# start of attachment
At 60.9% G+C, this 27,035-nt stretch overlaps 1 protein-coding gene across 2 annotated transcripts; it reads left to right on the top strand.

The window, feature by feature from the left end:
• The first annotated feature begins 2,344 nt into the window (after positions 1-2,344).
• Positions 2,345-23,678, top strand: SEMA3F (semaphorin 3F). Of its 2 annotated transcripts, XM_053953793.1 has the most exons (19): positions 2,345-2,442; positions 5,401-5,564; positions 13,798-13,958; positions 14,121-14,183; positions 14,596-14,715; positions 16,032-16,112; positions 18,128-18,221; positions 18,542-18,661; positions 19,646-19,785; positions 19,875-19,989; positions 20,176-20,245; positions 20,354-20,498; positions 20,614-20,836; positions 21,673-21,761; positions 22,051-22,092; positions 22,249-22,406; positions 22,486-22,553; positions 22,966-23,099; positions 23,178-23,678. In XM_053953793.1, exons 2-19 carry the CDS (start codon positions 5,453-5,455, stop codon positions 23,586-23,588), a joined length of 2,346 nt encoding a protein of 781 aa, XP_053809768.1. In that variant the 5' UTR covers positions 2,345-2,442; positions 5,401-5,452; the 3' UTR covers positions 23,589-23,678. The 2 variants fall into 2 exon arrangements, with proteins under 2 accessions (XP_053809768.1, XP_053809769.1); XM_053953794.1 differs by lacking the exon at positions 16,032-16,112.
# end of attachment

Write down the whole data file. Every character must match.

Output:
At 60.9% G+C, this 27,035-nt stretch overlaps 1 protein-coding gene across 2 annotated transcripts; it reads left to right on the top strand.

The window, feature by feature from the left end:
• The first annotated feature begins 2,344 nt into the window (after positions 1-2,344).
• Positions 2,345-23,678, top strand: SEMA3F (semaphorin 3F). Of its 2 annotated transcripts, XM_053953793.1 has the most exons (19): positions 2,345-2,442; positions 5,401-5,564; positions 13,798-13,958; positions 14,121-14,183; positions 14,596-14,715; positions 16,032-16,112; positions 18,128-18,221; positions 18,542-18,661; positions 19,646-19,785; positions 19,875-19,989; positions 20,176-20,245; positions 20,354-20,498; positions 20,614-20,836; positions 21,673-21,761; positions 22,051-22,092; positions 22,249-22,406; positions 22,486-22,553; positions 22,966-23,099; positions 23,178-23,678. In XM_053953793.1, exons 2-19 carry the CDS (start codon positions 5,453-5,455, stop codon positions 23,586-23,588), a joined length of 2,346 nt encoding a protein of 781 aa, XP_053809768.1. In that variant the 5' UTR covers positions 2,345-2,442; positions 5,401-5,452; the 3' UTR covers positions 23,589-23,678. The 2 variants fall into 2 exon arrangements, with proteins under 2 accessions (XP_053809768.1, XP_053809769.1); XM_053953794.1 differs by lacking the exon at positions 16,032-16,112.